As is the case every year, operating costs continue to increase. However, this year the Policy Board has set some ambitious Annual Appeal goals in relation to our staff. You might say “Staffing for Growth” is our overarching goal. First, we have created a new staff position, the Membership Coordinator. After a number of years of discernment, we have identified this position as critical to helping us grow UUS:E in a variety of ways, including overall number of members, depth of connections within the congregation, and growth of participation in congregational programs. In the current year’s budget we have funded the Membership Coordinator for half a year. Now we need to fund it for a full year.

Second, likewise after a number of years of discernment, we have made a commitment to expanding our music program at UUS:E, including a professionally administered concert series and an ongoing music salon. This program expansion will necessarily increase our Music Director’s hours. We are proposing minimally a two-hour increase in the coming year.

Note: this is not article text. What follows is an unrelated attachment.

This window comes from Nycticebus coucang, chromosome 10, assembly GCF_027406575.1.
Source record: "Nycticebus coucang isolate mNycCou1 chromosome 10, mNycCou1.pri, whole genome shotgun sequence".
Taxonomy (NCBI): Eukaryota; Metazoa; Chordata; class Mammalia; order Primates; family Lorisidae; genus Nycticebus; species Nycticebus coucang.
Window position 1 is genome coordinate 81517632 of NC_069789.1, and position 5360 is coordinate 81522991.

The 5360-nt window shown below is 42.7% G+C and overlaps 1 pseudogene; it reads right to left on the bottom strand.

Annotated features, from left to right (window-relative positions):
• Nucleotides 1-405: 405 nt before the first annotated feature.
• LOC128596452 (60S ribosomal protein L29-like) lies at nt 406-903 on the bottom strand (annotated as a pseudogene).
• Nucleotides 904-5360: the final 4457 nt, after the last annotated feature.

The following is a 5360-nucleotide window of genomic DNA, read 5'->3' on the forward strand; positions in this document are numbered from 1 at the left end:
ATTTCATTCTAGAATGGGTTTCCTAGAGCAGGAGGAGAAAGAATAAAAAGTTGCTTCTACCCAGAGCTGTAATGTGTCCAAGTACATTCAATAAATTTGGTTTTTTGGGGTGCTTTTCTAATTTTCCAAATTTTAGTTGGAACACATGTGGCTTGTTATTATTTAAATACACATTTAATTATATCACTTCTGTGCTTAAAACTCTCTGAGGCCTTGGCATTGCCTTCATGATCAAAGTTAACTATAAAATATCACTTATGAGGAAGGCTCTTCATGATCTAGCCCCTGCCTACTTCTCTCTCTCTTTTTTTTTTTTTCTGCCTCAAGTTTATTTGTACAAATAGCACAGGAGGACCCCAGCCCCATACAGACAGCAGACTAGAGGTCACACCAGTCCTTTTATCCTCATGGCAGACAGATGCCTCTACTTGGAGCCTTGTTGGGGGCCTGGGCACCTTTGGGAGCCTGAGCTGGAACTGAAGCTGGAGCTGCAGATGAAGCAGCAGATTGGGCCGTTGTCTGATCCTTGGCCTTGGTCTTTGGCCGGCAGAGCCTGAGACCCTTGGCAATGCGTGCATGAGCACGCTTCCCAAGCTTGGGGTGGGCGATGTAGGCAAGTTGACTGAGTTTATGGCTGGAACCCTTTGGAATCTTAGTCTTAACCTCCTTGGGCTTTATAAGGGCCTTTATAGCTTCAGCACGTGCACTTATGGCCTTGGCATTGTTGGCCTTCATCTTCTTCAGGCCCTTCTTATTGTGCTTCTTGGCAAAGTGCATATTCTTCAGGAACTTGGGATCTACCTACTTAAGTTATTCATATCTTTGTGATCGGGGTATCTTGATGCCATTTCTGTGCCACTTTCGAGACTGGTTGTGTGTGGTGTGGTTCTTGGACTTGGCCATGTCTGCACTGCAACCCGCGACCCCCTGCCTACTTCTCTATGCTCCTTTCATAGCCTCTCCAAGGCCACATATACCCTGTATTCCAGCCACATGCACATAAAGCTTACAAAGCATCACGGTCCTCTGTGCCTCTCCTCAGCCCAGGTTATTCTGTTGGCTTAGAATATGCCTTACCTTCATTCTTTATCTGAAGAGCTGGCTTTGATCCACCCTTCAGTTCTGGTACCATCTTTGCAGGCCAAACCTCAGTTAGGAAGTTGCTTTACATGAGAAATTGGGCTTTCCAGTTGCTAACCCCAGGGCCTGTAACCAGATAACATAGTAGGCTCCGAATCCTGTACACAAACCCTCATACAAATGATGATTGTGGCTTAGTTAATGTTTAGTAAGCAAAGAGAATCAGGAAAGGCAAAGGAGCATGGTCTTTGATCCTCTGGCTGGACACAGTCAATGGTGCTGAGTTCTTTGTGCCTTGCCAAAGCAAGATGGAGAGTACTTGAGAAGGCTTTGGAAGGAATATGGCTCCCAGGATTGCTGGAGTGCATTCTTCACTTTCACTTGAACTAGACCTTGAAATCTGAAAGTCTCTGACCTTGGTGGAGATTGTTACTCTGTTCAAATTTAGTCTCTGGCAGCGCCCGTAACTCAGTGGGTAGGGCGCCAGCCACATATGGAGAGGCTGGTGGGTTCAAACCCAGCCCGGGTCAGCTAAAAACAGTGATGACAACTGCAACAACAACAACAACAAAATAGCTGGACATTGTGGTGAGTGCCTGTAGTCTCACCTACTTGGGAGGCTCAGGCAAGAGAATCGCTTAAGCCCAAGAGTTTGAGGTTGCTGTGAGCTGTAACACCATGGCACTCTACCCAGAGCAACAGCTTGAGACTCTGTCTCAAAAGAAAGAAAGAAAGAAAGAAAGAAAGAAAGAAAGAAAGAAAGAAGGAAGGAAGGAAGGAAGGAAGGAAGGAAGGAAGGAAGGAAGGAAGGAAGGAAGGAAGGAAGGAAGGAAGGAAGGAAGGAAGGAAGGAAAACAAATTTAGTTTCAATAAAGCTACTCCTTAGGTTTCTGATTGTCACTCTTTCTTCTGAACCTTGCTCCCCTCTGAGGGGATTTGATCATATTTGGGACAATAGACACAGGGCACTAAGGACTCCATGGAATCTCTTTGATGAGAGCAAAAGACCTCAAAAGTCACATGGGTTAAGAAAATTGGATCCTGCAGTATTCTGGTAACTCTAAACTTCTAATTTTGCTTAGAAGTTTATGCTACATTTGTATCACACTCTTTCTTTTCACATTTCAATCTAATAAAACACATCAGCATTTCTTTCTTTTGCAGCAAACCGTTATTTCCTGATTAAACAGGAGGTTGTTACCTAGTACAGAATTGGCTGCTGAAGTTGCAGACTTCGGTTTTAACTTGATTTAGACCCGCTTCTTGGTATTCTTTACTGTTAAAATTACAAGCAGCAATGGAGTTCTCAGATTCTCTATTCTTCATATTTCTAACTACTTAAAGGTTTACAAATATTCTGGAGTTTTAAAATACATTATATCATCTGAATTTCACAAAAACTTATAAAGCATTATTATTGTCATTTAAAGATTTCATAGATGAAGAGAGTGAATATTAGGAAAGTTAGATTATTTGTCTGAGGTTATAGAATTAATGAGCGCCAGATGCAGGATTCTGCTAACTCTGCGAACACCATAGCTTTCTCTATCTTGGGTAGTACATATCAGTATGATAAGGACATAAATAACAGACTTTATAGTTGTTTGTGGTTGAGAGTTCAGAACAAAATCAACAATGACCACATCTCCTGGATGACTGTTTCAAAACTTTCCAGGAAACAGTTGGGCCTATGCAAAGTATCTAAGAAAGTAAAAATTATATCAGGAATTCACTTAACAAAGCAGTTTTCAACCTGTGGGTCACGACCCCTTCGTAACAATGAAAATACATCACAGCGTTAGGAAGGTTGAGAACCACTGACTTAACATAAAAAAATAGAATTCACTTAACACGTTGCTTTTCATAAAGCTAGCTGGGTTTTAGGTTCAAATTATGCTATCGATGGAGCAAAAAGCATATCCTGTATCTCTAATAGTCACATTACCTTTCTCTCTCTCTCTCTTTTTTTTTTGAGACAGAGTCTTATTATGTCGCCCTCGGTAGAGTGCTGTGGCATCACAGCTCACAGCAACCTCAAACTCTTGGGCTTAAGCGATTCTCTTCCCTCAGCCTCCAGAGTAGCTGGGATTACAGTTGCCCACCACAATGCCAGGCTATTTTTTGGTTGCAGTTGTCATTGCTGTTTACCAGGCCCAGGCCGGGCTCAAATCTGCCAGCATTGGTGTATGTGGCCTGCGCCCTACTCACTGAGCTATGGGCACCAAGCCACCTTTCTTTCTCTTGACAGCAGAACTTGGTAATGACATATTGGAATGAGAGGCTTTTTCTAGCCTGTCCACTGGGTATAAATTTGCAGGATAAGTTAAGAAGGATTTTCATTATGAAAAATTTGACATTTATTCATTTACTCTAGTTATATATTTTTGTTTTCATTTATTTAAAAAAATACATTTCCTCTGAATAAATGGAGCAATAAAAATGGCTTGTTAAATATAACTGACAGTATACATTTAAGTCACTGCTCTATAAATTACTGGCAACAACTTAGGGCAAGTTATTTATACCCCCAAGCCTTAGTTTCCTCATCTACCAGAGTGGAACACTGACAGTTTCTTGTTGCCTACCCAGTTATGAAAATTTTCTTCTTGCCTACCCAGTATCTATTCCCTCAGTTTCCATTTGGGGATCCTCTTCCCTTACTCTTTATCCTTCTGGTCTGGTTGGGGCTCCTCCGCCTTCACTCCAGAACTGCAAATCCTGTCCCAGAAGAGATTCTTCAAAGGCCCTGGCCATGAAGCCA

Finally, we have realized that we are under-paying our Sexton. For many years, we have used guidelines from the Unitarian Universalist Association based on compensation for a custodian. However, our Sexton is truly a building manager and we need to pay her accordingly. It is a matter of fairness.

Sustaining the Membership Coordinator position, expanding the Music Director position, and providing fair compensation to our Sexton. These are the goals driving the major increases in next year’s budget. We hope you will be excited about these goals. Why? Because they are the signs of a thriving congregation, a growing congregation, a vibrant congregation, a congregation that is here to stay!